Earthquakes are some of the most destructive phenomena that can take place, as many have been able to crumble villages and cities in the past. In most cases, they only happen once and might be followed by replicas with a lower-intensity, but there are rare exceptions.
A new study conducted by a team of researchers has revealed the surprising existence of a boomerang-type earthquake which took place under the deep seabed of the Atlantic Ocean in 2016, marking a major milestone for geology
Classified as a bag-propagating supershear rupture, the earthquake took place along an area known as the Romance fracture zone, which is located close to the Equator and nearly between the western coast of Africa and the eastern Brazilian one. The sprawling fault generated an earthquake with a magnitude of 7.1 in August 2016, which was spotted by deep-sea seismometers.
When the signals were analyzed, researchers realized that they weren’t looking at a regular quake as what they saw was a temblor, which followed a direction and then turned back at a faster pace than the first time.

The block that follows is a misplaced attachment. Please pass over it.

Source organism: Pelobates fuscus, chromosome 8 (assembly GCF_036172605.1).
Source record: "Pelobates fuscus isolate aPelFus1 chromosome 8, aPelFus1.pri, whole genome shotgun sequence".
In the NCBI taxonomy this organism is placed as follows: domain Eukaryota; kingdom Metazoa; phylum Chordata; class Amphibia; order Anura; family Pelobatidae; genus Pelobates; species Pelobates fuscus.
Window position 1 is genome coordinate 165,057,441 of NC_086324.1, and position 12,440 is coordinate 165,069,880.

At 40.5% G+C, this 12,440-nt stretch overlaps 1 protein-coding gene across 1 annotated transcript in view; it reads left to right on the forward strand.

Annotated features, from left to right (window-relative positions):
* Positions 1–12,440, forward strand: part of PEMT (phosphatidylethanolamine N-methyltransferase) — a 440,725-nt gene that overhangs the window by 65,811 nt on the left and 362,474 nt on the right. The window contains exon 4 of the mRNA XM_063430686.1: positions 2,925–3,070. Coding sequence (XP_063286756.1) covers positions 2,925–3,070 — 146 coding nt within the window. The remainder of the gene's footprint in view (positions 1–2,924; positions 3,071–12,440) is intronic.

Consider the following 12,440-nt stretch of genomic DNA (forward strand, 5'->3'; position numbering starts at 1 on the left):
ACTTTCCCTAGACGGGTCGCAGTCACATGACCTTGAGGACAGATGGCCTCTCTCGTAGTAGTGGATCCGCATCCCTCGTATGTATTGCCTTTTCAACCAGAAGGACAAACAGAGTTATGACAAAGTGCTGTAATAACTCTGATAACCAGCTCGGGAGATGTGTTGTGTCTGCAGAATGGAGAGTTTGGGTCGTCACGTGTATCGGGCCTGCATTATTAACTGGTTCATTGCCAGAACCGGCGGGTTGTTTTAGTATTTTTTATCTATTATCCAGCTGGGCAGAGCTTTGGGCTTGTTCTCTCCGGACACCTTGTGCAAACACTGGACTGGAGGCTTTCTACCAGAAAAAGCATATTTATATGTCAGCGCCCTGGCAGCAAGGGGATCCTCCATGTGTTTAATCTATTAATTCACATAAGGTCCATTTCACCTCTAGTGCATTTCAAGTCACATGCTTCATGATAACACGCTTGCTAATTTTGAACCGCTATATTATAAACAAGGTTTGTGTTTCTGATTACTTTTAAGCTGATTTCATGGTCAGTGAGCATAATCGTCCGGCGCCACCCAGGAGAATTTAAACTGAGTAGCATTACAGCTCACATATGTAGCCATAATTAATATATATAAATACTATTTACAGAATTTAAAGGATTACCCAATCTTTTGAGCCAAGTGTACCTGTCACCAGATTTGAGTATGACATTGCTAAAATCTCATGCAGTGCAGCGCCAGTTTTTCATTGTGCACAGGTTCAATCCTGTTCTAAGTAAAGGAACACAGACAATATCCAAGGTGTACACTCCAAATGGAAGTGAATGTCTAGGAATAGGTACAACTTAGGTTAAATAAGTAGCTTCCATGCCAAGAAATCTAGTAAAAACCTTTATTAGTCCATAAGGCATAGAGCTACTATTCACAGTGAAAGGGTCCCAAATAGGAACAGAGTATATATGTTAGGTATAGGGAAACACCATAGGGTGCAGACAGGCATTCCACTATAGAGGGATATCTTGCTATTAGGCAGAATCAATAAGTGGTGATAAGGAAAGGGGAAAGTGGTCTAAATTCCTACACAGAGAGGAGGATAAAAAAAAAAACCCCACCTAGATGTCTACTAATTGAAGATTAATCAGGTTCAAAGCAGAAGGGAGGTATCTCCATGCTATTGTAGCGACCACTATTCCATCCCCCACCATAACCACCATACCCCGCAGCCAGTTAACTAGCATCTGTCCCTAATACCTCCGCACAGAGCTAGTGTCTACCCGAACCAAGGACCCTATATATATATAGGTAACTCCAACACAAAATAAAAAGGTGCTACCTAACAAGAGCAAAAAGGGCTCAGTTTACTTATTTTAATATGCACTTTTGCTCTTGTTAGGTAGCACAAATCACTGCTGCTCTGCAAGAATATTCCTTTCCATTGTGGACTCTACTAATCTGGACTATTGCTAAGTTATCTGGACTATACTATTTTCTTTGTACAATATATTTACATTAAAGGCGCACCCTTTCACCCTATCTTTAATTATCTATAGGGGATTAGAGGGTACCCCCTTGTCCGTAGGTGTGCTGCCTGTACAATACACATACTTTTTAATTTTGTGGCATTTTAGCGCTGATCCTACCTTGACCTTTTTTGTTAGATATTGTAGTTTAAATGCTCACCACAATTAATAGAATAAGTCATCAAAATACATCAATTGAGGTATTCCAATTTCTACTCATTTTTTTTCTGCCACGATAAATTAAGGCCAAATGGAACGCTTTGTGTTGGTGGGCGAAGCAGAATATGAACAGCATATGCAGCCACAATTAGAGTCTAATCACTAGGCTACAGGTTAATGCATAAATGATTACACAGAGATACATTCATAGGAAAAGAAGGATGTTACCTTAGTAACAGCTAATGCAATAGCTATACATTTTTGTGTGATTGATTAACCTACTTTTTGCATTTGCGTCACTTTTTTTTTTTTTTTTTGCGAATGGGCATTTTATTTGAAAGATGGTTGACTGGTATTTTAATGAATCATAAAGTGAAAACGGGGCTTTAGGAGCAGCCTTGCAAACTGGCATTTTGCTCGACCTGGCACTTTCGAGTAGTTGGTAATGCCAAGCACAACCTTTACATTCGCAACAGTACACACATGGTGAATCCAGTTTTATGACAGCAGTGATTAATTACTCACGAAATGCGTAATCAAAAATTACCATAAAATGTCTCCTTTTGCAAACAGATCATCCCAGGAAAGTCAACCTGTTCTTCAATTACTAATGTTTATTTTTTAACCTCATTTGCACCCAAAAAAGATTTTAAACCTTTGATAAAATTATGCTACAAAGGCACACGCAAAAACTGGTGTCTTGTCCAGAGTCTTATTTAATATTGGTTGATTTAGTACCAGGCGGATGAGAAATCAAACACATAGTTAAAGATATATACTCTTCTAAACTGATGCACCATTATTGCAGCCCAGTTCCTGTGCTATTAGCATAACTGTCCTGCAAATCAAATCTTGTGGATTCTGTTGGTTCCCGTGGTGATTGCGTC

Previous research has inferred that reversing rupture mechanisms are viable according to data provided by theoretical models, but the new study provides practical evidence related to the occurrence of the phenomenon in a real-life environment, according to a press release provided by one of the researchers who contributed to the study.
The fascinating earthquake can be divided into two key phases. During the initial phase, the rupture traveled up and towards the east, to what is known to be a weak spot. However, a sudden back-propagation took place towards the west, as the tremors raced towards the center of the fault at an accelerated pace.
More research will take place in the future, and the study has been published in a scientific journal.